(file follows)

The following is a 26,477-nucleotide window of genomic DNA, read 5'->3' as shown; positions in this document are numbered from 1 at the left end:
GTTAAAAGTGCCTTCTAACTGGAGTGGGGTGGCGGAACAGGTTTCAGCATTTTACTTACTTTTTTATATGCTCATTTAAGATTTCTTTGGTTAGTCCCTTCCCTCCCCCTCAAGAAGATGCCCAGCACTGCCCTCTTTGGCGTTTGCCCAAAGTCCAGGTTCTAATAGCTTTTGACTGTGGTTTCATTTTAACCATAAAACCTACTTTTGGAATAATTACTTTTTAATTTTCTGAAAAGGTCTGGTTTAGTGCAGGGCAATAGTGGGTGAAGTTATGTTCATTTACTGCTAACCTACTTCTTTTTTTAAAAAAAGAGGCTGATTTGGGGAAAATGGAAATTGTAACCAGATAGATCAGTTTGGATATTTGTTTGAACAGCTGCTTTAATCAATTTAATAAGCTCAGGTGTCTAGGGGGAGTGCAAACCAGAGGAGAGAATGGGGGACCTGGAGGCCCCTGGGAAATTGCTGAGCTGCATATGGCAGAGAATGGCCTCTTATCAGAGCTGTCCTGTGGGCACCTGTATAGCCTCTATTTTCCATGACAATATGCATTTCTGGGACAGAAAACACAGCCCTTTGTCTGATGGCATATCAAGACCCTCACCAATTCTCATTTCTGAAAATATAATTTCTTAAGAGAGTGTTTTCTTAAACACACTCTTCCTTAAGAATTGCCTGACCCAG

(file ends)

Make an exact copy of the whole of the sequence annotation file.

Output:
The following is a 26,477-nucleotide window of genomic DNA, read 5'->3' as shown; positions in this document are numbered from 1 at the left end:
GTTAAAAGTGCCTTCTAACTGGAGTGGGGTGGCGGAACAGGTTTCAGCATTTTACTTACTTTTTTATATGCTCATTTAAGATTTCTTTGGTTAGTCCCTTCCCTCCCCCTCAAGAAGATGCCCAGCACTGCCCTCTTTGGCGTTTGCCCAAAGTCCAGGTTCTAATAGCTTTTGACTGTGGTTTCATTTTAACCATAAAACCTACTTTTGGAATAATTACTTTTTAATTTTCTGAAAAGGTCTGGTTTAGTGCAGGGCAATAGTGGGTGAAGTTATGTTCATTTACTGCTAACCTACTTCTTTTTTTAAAAAAAGAGGCTGATTTGGGGAAAATGGAAATTGTAACCAGATAGATCAGTTTGGATATTTGTTTGAACAGCTGCTTTAATCAATTTAATAAGCTCAGGTGTCTAGGGGGAGTGCAAACCAGAGGAGAGAATGGGGGACCTGGAGGCCCCTGGGAAATTGCTGAGCTGCATATGGCAGAGAATGGCCTCTTATCAGAGCTGTCCTGTGGGCACCTGTATAGCCTCTATTTTCCATGACAATATGCATTTCTGGGACAGAAAACACAGCCCTTTGTCTGATGGCATATCAAGACCCTCACCAATTCTCATTTCTGAAAATATAATTTCTTAAGAGAGTGTTTTCTTAAACACACTCTTCCTTAAGAATTGCCTGACCCAG